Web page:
“Hurt people, hurt people. You never know why people treat people the way they do,” expresses today’s new friend, Talk show host Denise.
Over the phone she expands, becoming our first long distance interview. “A lot of times it is because they are hurt on the inside and they are not dealing with the issues that have caused them to be hurt. They lash out at someone else.”
Hurt? An emotion that subtly and illusively crawls into our hearts on what seems like a daily basis: that road rage look that just pierced me, the family argument yesterday that has left me numb, the rude gesture from that stranger who does not even know who I am. Only scratching the surface, I know, and to even intimate that I have an expertise on controlling the painful grasp of hurt would be a grandstand that there is no way I can fully support with my own means. For we are all wonderfully imperfect in our own ways, and that is what makes this human experience full and spectacular.
The seeds of hurt are endless, vast and complex. A thesis that I’m sure could boggle the largest of psychological studies. Newton hypothesized in his Third Law, “For every action there is an equal and opposite reaction,” a law that explains many a physical principle. But could it be plausible that the same premise is relational to our purpose as humans?
Perhaps using the great Sir Isaac to bridge the very questions of who we are, or more introspectively, why are we, is a bit of a stretch. A comparison that did not even enter my mind until I reflected on the other half of Denise’s council, “Love God and love yourself.” Lifted up by, “Continue to treat others the way we want to be treated.”
The Golden Rule strikes again. Words that we have now heard from 1000s (I’m not exaggerating… 1000s) of strangers over the last 3 years. It has passed over the lips of those who might frighten us to the most peaceful and approachable.
Treat others the way we want to be treated, nine words with the power to heal nations, or at least soften hearts.
We’ve listened to its interpretation in the most creative ways. From Zen to structured it has been defined. God, Hinduism, New Age, Buddhism, Judaism, Islam, Christianity, Atheism, and on and on: This treat well and be treated well synonym is legendary. Easily rolling out to ground debates on peace and resolve, its use is quite familiar. Yet, in it poses the most radical of challenges—a call to look ourselves in the mirror of honest reflection. Not only to view our lovable selves, but painful as it may be, to gaze upon our weaknesses and shortcomings. From there, perhaps, is a precipice to that peaceful world that we all dream of. A world that, again and perhaps, might even be in our own backyard.
Denise simplifies, “If we learn to love ourselves, if we learn to love God, the more we learn to love ourselves. The more we will learn how to treat other people. We treat other people in love.
“I feel like we don’t need deceit, or envy, or jealousy. If we truly loved ourselves as we are. Regardless of our skin color, our height, our weight. You know, any abnormality about our self. I think if we truly learn to love who we are, we would have no problem accepting or loving one another. I think the world would be a better place if we all just learned how to love.”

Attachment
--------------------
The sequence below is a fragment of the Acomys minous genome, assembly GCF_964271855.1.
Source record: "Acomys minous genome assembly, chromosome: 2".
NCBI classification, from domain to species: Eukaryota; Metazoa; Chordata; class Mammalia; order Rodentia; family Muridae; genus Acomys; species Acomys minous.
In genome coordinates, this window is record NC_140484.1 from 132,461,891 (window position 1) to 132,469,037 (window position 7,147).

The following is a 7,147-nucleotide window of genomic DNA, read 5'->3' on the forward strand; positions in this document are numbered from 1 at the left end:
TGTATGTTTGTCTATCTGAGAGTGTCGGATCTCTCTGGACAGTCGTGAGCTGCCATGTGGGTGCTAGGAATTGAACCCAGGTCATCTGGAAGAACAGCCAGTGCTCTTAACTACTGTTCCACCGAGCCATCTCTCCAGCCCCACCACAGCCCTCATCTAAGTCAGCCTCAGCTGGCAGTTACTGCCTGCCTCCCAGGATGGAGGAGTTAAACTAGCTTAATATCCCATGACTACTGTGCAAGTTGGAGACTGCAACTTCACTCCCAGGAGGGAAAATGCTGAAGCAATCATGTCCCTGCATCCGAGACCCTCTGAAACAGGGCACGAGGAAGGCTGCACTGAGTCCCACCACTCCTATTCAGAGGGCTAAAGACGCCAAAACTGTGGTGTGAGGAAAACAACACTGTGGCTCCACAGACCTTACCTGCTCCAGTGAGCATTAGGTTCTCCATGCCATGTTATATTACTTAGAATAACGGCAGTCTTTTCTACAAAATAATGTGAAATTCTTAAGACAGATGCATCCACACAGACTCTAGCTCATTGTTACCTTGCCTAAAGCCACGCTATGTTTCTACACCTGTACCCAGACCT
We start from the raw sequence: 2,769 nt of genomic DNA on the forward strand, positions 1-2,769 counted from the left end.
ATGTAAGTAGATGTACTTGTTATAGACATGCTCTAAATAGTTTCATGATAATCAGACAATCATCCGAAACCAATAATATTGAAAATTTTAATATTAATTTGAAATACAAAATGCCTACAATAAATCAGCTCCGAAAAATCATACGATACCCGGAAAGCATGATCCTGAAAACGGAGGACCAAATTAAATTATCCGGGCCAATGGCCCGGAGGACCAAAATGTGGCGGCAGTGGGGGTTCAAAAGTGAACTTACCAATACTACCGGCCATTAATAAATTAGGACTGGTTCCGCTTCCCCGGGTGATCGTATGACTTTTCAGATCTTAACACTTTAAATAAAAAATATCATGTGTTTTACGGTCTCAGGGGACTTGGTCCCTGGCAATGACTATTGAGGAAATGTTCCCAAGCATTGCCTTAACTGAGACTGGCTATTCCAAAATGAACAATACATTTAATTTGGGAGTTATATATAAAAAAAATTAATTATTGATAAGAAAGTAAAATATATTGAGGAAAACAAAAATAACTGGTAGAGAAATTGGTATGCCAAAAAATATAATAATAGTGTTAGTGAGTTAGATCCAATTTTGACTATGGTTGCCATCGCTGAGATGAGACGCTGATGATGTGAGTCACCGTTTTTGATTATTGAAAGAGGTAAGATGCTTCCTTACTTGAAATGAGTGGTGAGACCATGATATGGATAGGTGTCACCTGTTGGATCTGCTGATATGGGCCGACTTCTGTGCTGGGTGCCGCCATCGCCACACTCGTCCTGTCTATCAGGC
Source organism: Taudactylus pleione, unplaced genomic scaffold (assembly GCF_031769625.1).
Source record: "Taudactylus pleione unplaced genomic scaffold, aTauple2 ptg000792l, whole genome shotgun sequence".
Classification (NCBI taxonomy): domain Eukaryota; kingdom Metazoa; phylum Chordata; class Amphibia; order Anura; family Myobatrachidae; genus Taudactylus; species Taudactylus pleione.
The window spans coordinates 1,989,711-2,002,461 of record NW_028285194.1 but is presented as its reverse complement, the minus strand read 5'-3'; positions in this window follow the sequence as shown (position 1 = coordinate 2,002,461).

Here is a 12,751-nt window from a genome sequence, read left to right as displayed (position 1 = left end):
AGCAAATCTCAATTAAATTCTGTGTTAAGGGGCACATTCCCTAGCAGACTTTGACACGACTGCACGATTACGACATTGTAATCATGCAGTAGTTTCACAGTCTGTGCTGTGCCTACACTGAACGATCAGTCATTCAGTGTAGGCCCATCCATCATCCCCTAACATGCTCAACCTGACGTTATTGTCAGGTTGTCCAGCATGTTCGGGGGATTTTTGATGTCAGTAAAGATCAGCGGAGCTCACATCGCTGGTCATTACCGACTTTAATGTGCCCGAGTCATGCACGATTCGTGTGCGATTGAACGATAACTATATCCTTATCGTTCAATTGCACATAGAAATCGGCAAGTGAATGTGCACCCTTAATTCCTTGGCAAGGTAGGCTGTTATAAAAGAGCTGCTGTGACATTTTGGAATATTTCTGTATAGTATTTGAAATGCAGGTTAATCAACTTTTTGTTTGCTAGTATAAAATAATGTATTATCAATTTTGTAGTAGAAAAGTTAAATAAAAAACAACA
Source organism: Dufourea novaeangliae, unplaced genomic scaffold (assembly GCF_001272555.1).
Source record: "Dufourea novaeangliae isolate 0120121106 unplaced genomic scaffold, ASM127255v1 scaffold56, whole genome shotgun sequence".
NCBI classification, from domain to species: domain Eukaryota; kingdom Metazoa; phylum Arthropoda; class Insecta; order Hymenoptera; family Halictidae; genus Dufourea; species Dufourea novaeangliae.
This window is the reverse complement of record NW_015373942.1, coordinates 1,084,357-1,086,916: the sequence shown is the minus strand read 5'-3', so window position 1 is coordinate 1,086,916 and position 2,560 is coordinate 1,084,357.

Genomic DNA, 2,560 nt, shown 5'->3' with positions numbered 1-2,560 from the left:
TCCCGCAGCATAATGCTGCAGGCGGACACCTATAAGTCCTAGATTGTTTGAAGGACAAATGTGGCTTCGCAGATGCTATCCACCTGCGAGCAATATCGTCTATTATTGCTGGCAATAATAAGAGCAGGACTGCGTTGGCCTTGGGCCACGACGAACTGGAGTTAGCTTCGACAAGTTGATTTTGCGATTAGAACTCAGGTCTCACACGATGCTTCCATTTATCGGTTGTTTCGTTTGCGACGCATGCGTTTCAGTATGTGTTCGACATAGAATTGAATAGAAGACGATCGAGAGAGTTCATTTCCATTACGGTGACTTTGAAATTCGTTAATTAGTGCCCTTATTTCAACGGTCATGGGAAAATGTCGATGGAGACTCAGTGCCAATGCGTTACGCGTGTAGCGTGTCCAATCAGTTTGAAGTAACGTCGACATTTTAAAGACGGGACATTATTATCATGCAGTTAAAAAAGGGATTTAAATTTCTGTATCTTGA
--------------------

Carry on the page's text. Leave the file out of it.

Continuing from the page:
Catching her off-guard I ask Denise about her definition of love.
“God is love. You have to have a connection to a higher power to understand that definition.” The phone line goes silent. I just listen for words.
She resumes, “This is one of the hardest words to define. If you’re not thinking of it spiritually I think that word is very hard to define. One, it’s so hard for people to express love or show love, even though they do love. Sometimes people can’t say ‘I love you’ because no one has ever said it to them. So when it’s hard to express love, it is especially hard to define it.’”
We pause again as Denise looks deeper for a general answer.
I chime in. “Denise, there is no need to try to force an answer. What you have shared is from you heart and is very universal to us all….”
Off the hot-seat we spend a few minute in mutual discussion. I reveal some of the many perspectives I’ve been graced to hear from so many an Operation-365 friend. From deeply faith-based to the opposite of the extreme has the topic of love and spirituality been exposed, all leading to one tremendous revelation. A charge that so aligns with the two halves of the humble perspective that Denise proposes.
We are all hurt beings, some not so much, other deeply. Feelings that are core to who we are and inescapably part of the motivation for the ways we behave and how we see the world around us.
Pained. Yes, we are. Not one of us is exempt from being sad, ignored or disrespected in endless ways. Yet, plagued we are not. For in the midst of the very storms we bear and walk through lies that “Golden Rule” At its golden center, LOVE.
The mirrored reverse of ourselves again emerges, asking us to look beyond our broken esteem or puffed up ego as we are gently prompted.
In the words of our new friend Denise, “It’s all bigger than ourselves, everything that we do.”
Talk soon my good friends. Love ya all!